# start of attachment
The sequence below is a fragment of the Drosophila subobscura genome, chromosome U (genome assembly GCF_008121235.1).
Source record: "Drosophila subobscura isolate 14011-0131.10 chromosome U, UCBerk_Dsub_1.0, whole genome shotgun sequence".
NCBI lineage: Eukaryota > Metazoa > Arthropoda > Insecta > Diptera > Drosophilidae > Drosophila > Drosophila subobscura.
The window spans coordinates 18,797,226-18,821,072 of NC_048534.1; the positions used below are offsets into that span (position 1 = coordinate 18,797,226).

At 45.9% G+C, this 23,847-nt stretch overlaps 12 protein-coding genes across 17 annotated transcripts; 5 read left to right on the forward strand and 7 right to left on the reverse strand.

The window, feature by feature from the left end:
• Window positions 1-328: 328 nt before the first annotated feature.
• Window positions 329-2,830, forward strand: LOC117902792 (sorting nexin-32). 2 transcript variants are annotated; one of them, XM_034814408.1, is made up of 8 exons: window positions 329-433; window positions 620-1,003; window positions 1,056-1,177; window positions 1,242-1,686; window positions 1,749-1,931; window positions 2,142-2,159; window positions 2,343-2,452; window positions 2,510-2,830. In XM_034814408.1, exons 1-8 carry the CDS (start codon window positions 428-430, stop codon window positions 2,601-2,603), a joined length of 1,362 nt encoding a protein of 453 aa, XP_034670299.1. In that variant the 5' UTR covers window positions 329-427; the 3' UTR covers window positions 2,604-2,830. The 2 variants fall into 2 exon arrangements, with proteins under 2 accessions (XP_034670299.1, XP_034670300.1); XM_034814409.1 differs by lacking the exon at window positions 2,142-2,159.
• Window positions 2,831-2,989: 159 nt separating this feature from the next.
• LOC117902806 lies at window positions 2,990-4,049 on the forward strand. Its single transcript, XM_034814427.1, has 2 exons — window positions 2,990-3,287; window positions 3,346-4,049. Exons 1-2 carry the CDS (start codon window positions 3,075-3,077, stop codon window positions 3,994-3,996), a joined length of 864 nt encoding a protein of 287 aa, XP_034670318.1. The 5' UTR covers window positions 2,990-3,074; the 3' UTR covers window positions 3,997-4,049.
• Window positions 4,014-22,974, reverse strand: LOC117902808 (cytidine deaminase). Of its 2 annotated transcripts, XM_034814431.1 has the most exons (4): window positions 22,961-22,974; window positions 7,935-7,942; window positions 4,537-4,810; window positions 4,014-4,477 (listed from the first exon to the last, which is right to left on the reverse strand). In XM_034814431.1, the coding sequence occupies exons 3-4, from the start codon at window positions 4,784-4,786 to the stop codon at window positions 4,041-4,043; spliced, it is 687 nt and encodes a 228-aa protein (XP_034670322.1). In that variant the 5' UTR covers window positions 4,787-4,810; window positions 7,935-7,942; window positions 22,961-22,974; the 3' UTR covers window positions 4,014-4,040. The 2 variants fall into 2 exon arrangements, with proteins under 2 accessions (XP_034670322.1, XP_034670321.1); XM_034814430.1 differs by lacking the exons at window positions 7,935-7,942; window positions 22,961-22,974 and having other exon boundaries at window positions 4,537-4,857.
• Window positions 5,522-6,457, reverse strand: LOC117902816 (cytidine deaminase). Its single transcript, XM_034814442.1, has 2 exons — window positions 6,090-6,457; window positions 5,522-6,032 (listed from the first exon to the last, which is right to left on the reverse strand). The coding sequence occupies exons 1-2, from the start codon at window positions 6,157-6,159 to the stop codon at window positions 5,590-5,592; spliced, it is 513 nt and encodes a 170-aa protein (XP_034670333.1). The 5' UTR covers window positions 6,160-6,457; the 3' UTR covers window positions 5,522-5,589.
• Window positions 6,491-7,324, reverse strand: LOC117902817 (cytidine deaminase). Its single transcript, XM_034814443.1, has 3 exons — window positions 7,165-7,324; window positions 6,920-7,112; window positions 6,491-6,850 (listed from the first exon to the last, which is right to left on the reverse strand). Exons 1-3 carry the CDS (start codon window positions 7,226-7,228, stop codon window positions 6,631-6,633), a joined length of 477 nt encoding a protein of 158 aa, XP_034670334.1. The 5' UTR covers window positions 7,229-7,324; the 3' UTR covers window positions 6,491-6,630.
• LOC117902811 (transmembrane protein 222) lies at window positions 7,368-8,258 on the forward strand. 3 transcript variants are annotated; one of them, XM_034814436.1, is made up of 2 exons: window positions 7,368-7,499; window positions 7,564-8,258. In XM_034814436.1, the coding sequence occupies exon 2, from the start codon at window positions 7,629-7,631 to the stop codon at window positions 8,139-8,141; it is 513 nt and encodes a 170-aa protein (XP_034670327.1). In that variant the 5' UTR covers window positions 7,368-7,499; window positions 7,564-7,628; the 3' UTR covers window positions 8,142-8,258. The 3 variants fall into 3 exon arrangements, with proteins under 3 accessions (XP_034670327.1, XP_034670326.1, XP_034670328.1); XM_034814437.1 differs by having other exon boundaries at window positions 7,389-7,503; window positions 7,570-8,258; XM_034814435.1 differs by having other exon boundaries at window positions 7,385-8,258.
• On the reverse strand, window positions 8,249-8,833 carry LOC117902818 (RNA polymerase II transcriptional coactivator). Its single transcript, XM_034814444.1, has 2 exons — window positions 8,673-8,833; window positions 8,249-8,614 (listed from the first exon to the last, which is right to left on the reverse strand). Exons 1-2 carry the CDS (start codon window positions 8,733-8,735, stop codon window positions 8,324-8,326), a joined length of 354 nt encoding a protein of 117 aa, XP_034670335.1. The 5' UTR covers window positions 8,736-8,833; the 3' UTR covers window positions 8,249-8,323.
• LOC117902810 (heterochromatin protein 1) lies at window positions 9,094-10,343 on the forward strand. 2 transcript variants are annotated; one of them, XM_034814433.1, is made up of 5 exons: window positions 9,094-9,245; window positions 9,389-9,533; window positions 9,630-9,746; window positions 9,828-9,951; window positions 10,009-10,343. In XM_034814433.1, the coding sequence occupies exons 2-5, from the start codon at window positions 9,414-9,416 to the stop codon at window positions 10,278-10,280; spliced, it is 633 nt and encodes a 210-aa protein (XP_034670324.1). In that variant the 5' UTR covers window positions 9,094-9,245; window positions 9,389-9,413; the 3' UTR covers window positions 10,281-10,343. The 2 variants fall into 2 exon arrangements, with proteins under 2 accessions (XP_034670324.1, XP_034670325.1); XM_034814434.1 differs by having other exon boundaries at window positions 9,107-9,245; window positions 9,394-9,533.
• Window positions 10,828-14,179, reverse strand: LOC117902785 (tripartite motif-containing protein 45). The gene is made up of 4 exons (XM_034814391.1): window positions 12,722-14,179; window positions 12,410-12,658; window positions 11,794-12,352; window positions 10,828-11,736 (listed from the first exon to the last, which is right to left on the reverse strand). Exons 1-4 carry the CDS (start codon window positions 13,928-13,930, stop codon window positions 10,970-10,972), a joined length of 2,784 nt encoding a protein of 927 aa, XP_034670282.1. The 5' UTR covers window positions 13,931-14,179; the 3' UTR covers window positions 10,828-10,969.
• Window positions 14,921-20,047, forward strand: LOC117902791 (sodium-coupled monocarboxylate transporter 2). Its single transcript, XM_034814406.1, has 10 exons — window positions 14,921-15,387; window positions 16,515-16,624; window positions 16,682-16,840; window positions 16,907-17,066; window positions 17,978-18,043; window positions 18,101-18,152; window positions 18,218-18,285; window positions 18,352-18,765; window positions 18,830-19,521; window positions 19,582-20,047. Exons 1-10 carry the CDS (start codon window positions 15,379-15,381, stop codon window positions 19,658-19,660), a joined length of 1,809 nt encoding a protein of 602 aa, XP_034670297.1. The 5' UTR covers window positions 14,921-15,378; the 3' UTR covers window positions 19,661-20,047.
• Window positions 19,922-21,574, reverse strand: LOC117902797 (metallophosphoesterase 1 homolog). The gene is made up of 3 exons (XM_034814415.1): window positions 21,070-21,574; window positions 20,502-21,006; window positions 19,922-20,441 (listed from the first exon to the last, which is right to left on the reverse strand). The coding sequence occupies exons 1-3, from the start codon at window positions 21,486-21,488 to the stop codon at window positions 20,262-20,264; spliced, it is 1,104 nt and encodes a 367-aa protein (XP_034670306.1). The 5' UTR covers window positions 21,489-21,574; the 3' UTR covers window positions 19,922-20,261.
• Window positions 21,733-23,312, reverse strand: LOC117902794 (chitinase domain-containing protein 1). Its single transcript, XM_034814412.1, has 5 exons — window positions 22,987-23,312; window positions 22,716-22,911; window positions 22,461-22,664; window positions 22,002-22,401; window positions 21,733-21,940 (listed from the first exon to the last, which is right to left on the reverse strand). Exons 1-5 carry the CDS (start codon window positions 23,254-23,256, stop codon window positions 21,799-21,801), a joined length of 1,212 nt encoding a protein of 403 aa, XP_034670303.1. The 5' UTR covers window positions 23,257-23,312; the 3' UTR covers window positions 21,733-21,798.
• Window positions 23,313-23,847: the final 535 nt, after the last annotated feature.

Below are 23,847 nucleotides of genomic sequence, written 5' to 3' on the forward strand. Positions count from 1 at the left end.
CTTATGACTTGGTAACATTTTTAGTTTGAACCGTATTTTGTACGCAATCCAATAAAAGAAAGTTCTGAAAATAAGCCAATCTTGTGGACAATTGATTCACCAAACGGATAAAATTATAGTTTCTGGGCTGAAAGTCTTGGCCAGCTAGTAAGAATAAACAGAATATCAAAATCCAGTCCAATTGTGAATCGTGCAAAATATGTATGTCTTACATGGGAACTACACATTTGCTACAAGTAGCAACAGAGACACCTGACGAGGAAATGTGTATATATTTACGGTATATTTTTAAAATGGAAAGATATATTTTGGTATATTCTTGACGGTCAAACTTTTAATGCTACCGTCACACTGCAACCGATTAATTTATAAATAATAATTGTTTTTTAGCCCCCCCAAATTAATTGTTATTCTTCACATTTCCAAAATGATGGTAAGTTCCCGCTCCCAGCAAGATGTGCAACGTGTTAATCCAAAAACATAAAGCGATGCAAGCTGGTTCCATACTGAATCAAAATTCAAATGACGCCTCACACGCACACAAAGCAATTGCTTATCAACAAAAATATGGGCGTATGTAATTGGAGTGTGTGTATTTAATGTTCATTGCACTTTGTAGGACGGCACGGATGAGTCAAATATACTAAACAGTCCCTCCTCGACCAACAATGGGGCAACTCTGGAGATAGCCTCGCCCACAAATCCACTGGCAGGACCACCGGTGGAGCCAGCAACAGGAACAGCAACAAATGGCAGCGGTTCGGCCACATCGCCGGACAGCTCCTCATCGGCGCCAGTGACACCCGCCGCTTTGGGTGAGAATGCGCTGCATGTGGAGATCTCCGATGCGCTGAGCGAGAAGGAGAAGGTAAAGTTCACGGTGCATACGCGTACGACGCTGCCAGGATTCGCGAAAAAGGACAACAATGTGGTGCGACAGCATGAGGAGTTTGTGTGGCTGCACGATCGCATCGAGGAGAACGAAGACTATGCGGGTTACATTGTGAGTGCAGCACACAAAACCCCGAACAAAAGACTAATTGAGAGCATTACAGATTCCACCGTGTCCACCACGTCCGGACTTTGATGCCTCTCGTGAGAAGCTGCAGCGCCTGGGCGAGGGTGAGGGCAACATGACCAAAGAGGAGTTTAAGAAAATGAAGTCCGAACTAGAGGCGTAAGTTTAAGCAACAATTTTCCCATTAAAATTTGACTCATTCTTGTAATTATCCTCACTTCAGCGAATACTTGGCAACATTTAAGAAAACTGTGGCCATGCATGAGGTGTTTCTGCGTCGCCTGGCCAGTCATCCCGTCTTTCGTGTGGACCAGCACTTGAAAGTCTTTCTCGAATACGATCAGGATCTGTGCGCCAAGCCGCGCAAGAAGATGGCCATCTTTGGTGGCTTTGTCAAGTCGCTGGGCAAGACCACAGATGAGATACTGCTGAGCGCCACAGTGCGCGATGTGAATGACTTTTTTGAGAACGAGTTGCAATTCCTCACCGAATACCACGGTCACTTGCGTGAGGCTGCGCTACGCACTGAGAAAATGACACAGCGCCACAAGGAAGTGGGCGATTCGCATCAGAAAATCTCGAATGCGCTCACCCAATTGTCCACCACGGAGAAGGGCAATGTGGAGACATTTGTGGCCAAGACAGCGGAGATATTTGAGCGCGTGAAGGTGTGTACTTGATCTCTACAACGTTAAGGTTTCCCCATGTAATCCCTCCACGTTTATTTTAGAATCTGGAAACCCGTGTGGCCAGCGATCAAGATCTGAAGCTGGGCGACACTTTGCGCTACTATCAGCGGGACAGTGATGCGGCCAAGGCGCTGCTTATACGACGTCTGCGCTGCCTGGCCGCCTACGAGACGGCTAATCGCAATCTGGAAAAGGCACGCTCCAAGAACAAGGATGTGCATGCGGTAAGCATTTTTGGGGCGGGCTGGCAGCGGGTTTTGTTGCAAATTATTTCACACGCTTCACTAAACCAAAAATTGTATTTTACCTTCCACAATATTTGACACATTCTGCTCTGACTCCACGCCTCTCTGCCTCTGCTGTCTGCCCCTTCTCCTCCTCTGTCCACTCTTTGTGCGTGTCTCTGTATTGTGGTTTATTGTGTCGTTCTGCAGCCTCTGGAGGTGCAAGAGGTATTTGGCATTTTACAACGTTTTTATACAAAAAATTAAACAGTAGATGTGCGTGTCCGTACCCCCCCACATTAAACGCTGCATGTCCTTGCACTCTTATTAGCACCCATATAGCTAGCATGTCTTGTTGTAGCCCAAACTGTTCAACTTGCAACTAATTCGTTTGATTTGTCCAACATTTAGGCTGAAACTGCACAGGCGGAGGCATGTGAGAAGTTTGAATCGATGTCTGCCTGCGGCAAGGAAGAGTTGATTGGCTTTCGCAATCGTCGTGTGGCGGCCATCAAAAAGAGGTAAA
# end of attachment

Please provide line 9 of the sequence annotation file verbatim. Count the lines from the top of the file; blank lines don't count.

• Window positions 2,831-2,989: 159 nt separating this feature from the next.